The founder of The Tucson Originals, Sam Alboy, is also on the board of Local First Arizona which is also playing a vital role in supporting local Arizona businesses to keep money within their own economy. Armed with the motto “change starts locally,” Local First Arizona has “empowers individuals to build the life they want in their local community. Together we can create a stronger economy, a more vibrant community, and better job opportunities for Arizonans.”
Organizations like The Tucson Originals and Local First Arizona are important in keeping an economy vibrant. They support local businesses which keeps money within the local economy and goes to the people that are keeping Tucson unique.
Forbes Magazine recently did a piece on the large impact small businesses actually have on the economy: “According to Entrepreneur Magazine there are between 25 million and 27 million small businesses in the U.S. that account for 60 to 80 percent of all U.S. jobs. And, a recent study by Paychex, says that small businesses produce 13 times more patents that larger firms.”
This means that small businesses are vital in the overall success of an economy and people in Tucson want to keep supporting local business owners. When analyzing economic growth in a city people often look at employment rates, housing rates, and federal spending. But what analysts may not consider are the qualities that make a community feel attached and invested in their home.
In a recent study done by Gallup, it was found that people feel more attached to their city did this through “physical beauty, opportunities for socializing and a city’s openness to all people,” rather than jobs and the economy. The survey also showed that communities with the highest levels of attachment also had the “highest rates of gross domestic product growth and the strongest economies.”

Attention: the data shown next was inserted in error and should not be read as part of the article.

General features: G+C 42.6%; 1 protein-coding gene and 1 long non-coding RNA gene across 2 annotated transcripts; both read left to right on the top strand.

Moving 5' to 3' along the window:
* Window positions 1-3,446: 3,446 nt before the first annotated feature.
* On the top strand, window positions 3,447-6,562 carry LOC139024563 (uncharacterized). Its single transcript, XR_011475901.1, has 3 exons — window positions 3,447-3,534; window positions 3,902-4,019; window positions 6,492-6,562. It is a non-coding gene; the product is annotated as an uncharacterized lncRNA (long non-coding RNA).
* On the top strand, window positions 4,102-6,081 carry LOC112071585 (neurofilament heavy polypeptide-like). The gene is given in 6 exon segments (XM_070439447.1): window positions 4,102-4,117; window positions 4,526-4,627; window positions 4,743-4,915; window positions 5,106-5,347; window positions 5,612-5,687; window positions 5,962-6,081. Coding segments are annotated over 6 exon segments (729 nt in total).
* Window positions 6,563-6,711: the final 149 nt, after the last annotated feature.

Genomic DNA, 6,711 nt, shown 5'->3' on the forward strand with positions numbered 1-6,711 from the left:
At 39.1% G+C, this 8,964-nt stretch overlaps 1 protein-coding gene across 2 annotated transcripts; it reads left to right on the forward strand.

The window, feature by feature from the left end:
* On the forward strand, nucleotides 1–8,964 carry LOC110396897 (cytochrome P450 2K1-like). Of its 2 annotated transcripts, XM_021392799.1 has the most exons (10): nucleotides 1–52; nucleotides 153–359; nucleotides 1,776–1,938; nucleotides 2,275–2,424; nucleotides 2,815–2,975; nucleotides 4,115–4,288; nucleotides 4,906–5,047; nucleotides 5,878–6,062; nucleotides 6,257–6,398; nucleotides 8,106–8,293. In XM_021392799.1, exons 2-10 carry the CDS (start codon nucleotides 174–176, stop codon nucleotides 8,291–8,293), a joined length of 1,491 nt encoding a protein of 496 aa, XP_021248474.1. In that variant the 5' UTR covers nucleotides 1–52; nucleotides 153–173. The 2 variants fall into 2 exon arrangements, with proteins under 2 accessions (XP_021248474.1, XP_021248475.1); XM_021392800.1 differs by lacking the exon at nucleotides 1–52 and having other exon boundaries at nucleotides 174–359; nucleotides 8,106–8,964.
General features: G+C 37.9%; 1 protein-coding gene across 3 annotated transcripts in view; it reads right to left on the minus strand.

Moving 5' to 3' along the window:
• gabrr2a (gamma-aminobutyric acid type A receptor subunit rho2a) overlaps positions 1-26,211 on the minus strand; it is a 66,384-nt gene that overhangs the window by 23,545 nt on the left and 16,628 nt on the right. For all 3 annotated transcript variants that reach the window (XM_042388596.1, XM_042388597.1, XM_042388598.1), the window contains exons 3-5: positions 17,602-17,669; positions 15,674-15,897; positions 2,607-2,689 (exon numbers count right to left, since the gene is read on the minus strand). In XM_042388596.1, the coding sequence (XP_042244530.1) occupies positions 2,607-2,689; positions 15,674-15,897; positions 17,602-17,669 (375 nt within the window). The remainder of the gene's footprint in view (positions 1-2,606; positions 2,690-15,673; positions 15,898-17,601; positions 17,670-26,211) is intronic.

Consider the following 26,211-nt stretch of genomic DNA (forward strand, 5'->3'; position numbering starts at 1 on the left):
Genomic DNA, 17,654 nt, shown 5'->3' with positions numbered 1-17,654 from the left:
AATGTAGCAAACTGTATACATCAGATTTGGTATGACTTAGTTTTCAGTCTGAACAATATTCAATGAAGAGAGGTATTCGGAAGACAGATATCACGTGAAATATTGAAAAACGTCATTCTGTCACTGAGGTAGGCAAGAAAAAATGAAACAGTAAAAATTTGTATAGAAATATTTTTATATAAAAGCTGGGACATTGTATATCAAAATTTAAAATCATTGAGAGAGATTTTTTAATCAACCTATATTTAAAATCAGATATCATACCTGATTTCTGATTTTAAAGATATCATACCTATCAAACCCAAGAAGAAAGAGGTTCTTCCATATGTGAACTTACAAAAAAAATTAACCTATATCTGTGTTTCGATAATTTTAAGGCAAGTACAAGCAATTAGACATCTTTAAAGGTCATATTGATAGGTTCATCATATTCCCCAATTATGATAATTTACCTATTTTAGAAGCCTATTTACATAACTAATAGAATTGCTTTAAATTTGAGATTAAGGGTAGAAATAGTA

This study proves that place goes beyond a pinpoint on a map. The characteristics and qualities of a community – social, cultural, visual and environmental – give meaning and help create an overall sense of place. Each community is unique and the cities that embrace this idea may see more economic growth because of this.
If you have ever been to Tucson you will see how unique it truly is. In recent years, there have been countless projects aimed at celebrating the culture in Tucson and bringing the people together. For example, in 2014 Tucson installed the Sun Link Streetcar which brings together mass transit and public art. The $2.1 billion public transportation project runs along 3.9 miles through Tucson and connects its citizens. But what makes this project unlike any other mass transit you have seen in other cities, the Sun Link Streetcar was funded through the Percent for Art public art program, which allocations 1% of all major capital improvement projects to the creation of public art.
Along the 21 streetcar stops, there are unique art installations done by local artists. Some incorporate high-tech LED poetry boards, others involve and intricate iron work and one is a massive glowing blue head. It is an incredible way to bring function to the city via public transportation, while contributing to the vibrancy of art and culture in Tucson.
What does all of this mean? It means that Tucson has the recipe for economic success. The unemployment rate is decreasing, housing prices are increasing alongside employment rates and job growth, tourism is still bringing in $2 billion annually, small businesses are finding their stride and organizations are helping create a sense of place in Tucson.
Street Car Stop Image Via: 1